Nowhere is safe...

Nowhere is safe...

It is not an exaggeration, nowhere is safe anymore. It was New York, London, Paris, Istanbul, Ankara, Brussels yesterday, it might be somewhere else today or tomorrow. Neither the millionaire nor the beggar at the corner of a crowded street of a slum city somewhere in the underdeveloped world can think for a second that he is safe. No one is safe, anywhere.

An important football match was postponed because of the “reliable information” of a threat and the inability of the state to take adequate measures to provide security. The same night a young lady of the neo-upper family of the country got engaged to a young man in a lavish ceremony, with elaborate security measures.

Why the need for such measures? Everyone is scared.

Four blasts in less than five months in Turkey, and over 170 people have perished. This country is unable to declare a few days of national mourning. Why? In the first place, the rulers of the country do not want to admit they failed to provide for their citizens, while a declaration of national mourning might further increase the threat perception and lead to increased panic in society. Nonsense, hypocritically, those in executive seats hope the nation will forget their losses, consider such deaths as normal and vote in greater numbers for the ruling party for the sake of stability. Well, it has worked well since the June elections last year, why should it not work in a snap election in the fall so that the elected chief executive of the country can win the required majority to make a new constitution and declare himself the elected lifetime sultan?

So many innocent lives were lost in Ankara and Istanbul. We were saddened by the blasts in Brussels and the losses there as well. Rightly in the social media, newspapers and even in some Western media outlets, people are asking: We were Charlie, we were Paris, we were London, we were Madrid, why could we not be Istanbul or Ankara for a seconds? Apparently it’s not just the government of Turkey that considers the lives of Turks to not be valuable enough to declare a few days of mourning. After many of them fell prey to such infernal events, European friends of this country, probably acting with religious prejudices, consider predominantly Muslim Turks as accomplices to those beasts and could see no need to make any gesture of solidarity. Why? Don’t Turks who have been aligned with the West all along deserve some affection? Why this ignorance, if not hate?

We are all in the same boat. The Turkish government might be wrong in many things, including in the fight against terrorism, particularly Islamic terrorism. Can the Turkish nation – inclusive of all ethnic, religious and other differences – be held responsible?

Scared and feeling abandoned by friends… This must be a very odd feeling and hopefully none of the European friends of Turkey will ever be compelled to live through it.

Talking of the need for concerted efforts to fight terrorism, developing common strategies, uniting means and enhancing knowhow are all important, but if we do not feel as though we are in the same boat, can we indeed ever have an effective campaign against terrorism?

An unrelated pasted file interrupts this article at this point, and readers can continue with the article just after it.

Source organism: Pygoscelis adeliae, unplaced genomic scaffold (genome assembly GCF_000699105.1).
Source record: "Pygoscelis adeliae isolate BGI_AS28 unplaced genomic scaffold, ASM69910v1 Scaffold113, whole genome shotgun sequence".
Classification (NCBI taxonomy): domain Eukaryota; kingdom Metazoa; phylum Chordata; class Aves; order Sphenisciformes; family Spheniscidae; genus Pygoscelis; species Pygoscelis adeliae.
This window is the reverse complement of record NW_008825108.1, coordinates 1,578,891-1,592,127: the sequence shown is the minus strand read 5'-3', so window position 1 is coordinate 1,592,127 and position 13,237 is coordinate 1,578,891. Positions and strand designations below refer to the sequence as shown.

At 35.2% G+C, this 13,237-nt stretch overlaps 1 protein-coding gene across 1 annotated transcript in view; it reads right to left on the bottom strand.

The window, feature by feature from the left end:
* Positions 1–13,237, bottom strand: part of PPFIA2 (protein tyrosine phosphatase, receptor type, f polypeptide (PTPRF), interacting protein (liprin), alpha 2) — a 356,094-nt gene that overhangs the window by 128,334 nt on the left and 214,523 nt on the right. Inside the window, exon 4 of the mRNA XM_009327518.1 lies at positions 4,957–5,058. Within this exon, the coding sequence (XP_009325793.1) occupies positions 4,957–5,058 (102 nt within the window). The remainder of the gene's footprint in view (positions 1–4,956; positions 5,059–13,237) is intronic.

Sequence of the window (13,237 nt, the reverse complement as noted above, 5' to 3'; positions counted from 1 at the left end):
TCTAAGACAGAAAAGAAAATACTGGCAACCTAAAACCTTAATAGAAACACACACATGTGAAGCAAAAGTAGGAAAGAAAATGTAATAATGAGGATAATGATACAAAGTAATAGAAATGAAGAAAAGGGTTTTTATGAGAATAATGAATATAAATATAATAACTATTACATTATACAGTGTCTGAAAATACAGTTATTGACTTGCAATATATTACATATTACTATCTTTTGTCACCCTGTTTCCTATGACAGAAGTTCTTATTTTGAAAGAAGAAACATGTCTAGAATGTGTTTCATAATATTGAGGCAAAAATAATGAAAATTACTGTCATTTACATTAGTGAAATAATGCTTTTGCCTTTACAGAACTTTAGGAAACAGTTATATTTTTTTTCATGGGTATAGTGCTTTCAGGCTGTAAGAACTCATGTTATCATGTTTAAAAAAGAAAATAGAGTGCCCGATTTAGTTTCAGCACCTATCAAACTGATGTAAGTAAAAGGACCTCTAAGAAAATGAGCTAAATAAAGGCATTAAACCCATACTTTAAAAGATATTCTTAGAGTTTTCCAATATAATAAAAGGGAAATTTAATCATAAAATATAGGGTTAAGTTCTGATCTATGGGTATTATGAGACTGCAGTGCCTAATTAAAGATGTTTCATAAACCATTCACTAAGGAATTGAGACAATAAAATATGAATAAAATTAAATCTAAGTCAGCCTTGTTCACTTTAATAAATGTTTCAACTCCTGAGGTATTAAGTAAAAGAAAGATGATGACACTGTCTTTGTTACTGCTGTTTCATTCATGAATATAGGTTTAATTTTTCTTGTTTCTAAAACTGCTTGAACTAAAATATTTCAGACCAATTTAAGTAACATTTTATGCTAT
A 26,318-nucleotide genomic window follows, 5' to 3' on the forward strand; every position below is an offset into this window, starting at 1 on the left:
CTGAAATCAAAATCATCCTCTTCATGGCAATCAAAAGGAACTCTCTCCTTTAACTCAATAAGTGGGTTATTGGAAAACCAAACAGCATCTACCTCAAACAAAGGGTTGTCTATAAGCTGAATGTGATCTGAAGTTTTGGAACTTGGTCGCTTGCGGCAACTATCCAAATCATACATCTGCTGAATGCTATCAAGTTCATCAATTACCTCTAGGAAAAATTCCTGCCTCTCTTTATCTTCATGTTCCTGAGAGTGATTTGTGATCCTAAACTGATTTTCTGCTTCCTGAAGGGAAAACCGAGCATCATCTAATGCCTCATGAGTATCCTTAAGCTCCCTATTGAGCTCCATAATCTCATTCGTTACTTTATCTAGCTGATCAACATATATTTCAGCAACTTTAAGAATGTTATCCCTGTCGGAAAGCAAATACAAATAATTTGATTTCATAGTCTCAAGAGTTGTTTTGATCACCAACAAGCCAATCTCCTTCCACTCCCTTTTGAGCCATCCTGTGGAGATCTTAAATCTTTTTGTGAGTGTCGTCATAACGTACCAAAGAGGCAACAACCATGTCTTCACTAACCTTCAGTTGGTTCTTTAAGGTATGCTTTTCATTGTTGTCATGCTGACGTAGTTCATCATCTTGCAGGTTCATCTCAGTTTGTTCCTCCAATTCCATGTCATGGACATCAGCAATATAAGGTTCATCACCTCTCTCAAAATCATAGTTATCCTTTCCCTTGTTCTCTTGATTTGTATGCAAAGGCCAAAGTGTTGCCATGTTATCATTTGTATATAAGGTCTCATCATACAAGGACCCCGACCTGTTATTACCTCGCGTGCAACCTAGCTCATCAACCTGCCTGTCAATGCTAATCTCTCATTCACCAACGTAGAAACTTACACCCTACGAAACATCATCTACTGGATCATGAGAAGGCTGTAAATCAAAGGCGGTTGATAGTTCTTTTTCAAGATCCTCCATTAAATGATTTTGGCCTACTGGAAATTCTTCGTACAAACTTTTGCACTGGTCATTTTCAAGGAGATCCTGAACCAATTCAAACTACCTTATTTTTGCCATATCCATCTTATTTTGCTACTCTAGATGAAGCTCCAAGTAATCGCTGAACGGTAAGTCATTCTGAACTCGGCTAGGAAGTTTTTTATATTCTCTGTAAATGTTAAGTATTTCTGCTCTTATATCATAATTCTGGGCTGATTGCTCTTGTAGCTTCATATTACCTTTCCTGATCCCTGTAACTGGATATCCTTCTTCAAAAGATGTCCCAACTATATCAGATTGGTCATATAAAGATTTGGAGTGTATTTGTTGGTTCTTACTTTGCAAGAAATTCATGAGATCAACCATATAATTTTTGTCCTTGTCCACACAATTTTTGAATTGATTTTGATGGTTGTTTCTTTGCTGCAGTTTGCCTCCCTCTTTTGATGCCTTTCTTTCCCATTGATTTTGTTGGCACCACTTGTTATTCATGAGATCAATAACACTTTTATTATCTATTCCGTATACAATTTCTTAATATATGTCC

Turkey is deficient in human rights and liberties. Despite all the improvements, its treatment of minorities is still appalling. The deficiencies in Turkish democracy are being eradicated in some areas while new deficiencies are erupting in others because of the obsessive demand for power on the part of the elected chief executive of the country. Can this Turkey ever be a full-fledged member of the European Union? That is another subject.

Even most Turks cannot form a definitive idea at present. But all Turks want visa-free travel to Europe. Is that not a paradox? Who do they hate most? Europe. Where do most Turks want to go first? Europe. It is like a husband and wife, my friends often say. They must have rather difficult marriages. Right, from time to time my wife perhaps think of seriously walking out on me, but can she or I think for a moment without the other half of ourselves? Is Europe the other half of Turkey? Or does Europe really believe Turkey belongs to Europe? Difficult questions.

Without feeling each other’s pain, how are we going to be one family? After the heinous Brussels attacks, the mayor of Paris proudly declared that the Eiffel Tower would be illuminated in Belgium’s national colors in demonstration of solidarity during these difficult times. Could the mayor of Paris not think of making the same gesture of solidarity when Turks fell prey to the same beast, just like the lord mayor of London? After all, is he not from a Turkish background? Despite all the bad old memories, he must still have some idea about the country of his forefathers, no?

We, those who believe in democracy, supremacy of law, individual rights and liberties and those who are committed to maintaining a decent and respectful lifestyle are all in the same boat irrespective of what national colors we might have. The threat of terrorism is directed at all of us. No one is immune…

If the primary aim of terrorism is to send people into panic, spread anxiety in societies and achieve political goals by shedding innocent blood, is it not high time to establish bonds of solidarity, form a democratic front and fight the beast together? The threat that might appear distant and unthinkable for some societies today might be unfortunately very close indeed.